By Janice Hardy, @Janice_Hardy
And in the beginning, the Author created the world...
Since I write fantasy, creating a rich and believable world is half the fun (and most of the work). I find it hard to create something out of the blue, so I like to base my worlds on real places. That way, I have a solid foundation to world build upon. I doubt anyone would recognize the places I pick, but they give structure and credibility to the world I put my stories into. (At least, I hope they do!)
For The Shifter, I knew I wanted to do a Venice-inspired city on a lake. I wanted it to be a huge lake, so I Googled "world's biggest lakes." I got several options and started looking at each one.
Lake Superior. Interesting possibilities, but it was pretty deep and cold. It occurred to me that anyone building a city on a lake would probably need it to be shallow.
Lake Tanganyika: Too long and skinny. I wanted my city to have a sense of isolation that only a vast expanse of water can create.
Lake Victoria: Round, shallow, interesting geographic location...hmm...this seemed perfect.
Once I picked my lake, I started researching the climate of the region. Why did the climate matter to me? Because cultures develop based on their environment. The Inuit have over 100 different words for snow, but I'm betting Jamaicans never found a need for very many. My culture would need to reflect the environment.
Lake Victoria covers part of the Uganda region of Africa, and I liked the idea of doing a world in a hot climate. (I grew up in South Florida, so I know how the tropics feels). The climate would determine agriculture, which would determine what people ate. (no mutton in this society) Fashion would reflect the temperatures, which could also influence social mores. Natural resources would determine building materials. Livestock would determine both food and fabric. For example, a culture might grow cotton, but not raise sheep, so they'd be no wool. A small detail, but it would matter when you described what your characters were wearing. And someone living in the tropics wouldn't need wool, but they would need lighter fabrics to keep them cool.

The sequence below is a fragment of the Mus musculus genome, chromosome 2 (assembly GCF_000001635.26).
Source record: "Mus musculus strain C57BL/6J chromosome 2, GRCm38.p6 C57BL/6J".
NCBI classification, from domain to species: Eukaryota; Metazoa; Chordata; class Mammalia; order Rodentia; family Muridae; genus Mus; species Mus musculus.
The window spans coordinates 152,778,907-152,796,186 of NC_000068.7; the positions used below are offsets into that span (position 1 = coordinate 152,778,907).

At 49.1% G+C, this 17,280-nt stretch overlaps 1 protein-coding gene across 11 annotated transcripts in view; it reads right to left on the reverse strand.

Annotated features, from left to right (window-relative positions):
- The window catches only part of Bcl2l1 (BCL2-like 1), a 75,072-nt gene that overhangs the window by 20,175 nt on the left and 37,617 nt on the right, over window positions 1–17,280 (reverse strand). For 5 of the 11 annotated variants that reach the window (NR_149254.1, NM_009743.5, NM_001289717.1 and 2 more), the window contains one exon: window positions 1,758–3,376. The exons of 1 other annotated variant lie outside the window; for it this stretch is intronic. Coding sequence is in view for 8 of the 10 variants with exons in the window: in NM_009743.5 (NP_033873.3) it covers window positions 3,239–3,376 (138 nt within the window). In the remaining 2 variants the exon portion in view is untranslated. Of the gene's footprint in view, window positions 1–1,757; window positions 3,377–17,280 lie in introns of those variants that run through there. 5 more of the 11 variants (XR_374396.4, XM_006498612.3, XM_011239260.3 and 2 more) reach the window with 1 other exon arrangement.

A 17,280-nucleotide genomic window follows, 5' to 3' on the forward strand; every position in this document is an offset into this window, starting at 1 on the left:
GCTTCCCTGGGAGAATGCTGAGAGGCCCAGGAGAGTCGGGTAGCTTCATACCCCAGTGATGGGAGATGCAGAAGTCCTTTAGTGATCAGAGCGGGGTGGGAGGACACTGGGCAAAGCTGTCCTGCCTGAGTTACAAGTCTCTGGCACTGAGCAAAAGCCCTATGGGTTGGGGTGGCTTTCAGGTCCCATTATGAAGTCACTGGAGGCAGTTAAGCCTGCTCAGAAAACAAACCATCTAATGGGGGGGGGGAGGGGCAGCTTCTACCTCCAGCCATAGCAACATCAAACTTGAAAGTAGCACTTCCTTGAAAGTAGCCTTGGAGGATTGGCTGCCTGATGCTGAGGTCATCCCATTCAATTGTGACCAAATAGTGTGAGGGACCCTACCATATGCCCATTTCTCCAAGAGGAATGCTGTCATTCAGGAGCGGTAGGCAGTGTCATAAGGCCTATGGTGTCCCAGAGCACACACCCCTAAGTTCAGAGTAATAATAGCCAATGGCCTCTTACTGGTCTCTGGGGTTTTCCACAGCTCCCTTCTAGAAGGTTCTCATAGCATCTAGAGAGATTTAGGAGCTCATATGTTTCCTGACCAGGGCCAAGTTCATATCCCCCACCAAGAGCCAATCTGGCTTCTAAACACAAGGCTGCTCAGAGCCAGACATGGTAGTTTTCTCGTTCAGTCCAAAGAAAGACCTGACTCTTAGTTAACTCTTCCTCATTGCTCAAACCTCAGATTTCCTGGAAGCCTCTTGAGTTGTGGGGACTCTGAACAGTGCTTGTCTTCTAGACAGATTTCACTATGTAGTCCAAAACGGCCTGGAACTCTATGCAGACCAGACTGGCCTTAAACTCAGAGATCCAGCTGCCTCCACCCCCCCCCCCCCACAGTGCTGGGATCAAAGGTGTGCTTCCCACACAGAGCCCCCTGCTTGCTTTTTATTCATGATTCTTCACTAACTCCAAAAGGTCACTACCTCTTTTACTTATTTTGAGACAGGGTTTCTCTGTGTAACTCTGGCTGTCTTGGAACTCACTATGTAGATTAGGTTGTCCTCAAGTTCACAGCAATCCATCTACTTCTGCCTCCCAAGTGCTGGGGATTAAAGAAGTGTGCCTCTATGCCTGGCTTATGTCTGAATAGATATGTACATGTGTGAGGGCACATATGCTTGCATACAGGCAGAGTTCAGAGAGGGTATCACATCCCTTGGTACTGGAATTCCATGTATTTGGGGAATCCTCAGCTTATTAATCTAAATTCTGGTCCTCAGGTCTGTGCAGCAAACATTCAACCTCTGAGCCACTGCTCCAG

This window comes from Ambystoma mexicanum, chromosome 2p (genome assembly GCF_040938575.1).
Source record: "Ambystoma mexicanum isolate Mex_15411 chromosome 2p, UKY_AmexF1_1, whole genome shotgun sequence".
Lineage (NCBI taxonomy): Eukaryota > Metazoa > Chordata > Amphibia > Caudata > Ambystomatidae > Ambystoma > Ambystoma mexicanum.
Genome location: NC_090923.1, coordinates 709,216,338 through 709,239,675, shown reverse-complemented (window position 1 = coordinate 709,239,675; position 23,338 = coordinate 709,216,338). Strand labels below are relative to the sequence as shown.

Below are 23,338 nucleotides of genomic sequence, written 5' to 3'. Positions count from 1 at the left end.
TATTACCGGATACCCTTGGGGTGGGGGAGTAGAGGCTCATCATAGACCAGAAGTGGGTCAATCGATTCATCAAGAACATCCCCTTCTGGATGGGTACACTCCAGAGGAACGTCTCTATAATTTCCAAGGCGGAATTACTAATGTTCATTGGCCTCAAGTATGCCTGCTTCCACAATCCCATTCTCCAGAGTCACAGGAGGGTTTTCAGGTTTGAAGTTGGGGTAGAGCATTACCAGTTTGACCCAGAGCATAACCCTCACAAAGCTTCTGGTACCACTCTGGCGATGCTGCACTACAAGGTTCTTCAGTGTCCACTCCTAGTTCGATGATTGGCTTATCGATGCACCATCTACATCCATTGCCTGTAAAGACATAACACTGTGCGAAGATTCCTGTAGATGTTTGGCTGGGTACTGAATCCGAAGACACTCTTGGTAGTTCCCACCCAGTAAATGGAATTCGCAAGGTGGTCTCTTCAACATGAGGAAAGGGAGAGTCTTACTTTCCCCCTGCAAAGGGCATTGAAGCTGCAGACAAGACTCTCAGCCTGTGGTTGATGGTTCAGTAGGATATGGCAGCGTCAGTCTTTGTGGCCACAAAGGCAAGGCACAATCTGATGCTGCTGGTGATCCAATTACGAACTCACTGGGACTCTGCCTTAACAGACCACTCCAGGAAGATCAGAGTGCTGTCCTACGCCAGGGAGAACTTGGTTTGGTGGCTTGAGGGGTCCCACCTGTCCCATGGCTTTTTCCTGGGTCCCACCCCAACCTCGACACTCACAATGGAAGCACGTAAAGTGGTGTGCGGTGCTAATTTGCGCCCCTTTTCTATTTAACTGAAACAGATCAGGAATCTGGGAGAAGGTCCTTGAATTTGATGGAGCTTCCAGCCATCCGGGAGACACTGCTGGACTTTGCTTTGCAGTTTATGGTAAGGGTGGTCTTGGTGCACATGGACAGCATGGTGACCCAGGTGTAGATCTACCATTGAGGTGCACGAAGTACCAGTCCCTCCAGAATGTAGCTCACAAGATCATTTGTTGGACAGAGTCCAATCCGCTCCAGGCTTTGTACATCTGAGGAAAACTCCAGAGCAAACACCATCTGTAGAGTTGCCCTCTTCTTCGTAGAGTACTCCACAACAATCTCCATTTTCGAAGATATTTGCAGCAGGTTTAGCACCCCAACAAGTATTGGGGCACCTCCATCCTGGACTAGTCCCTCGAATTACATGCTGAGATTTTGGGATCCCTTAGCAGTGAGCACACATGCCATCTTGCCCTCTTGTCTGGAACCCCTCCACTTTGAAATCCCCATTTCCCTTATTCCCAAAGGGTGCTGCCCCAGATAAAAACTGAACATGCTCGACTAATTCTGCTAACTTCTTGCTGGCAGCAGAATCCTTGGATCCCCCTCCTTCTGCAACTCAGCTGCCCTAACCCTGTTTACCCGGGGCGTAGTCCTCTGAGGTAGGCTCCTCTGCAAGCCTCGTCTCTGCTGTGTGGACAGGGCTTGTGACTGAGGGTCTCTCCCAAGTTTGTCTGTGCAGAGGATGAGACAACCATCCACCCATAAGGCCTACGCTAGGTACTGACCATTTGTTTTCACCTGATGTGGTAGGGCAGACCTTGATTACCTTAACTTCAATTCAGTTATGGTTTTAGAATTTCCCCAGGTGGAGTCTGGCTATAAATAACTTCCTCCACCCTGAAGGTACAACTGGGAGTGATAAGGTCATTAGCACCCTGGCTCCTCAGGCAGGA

I took all these details and thought about how they would work in my lake-side city. Fishing would obviously be important, so that became a large industry. In a small city riddled with canals, vehicles would takes up a lot of space, so most people would walk. Boats would likely be used to carry those with money from one side of the isle to the other.
I also found some fun real life details I could incorporate. Like how water hyacinths are a problem around Lake Victoria, because they grow so fast and get caught in boat propellers. This translated easily into a problem my world could have, with plants clogging the canals and having to be yanked out by hand. Sounded like a risky job to me, so why not make it even riskier by adding crocodiles to the mix (an animal native to the region). A city with a lot of poor folks desperate for a job would risk being eaten to pull a few plants now and then.
Once I had a basic world foundation, it was time to think about the technology. I wanted my people to be advanced enough to have certain things (like clocks and glass), but still maintain a fantasy feel (which can't have too much science or it starts to feel like science fiction). I picked 16th century Italy, giving the world a Renaissance undertone. Education was available, books existed, commerce was more developed. I cross-referenced this with the natural resources my African lake climate would have, so I could see what technologies would have developed and which wouldn't have. (If there's no access to gold, then you don't have goldsmithing or gold jewelry)
Then it was on to style. (This is where the artist in me came into play) What would the art look like? How would these people decorate? Again, I went back to my base influences. The African lake and the Italian city. I decided to mix the two and go for a Byzantine feel. Arches, tiles, mosaics, beads, bright colors and patterns. Textures.
And every culture has a religion (if not several). I decided to give my world a spiritual side, but not one that required the deities to actively participate in the lives of the people. Something that guided morality and faith, but didn't dominate it. Saints popped into my mind (couldn't even tell you what inspired that) and since the story involved sisters, I wanted to make all the Saints female, and sisters. Alliteration naturally took me to the Seven Sisters, and that worked into the seven deadly sins. My Saints became the opposite, and represented the seven virtues.
Slowly, my world took shape. Most of the stuff I was creating was just background at this point, but the goal was to develop a solid world that worked both socially, economically, spiritually, and environmentally. Knowing how the world worked made it easier to figure out how my protagonist might fit into it. It also gave me a base to draw from for my descriptive details. A lot of it I didn't even use, but it's there and it'll probably show up in the next two books.
Next time you're creating a world of your own, try building from the ground up. Instead of thinking how the problems you want your characters to have fit in a world, think about a world in which those problems would naturally exist.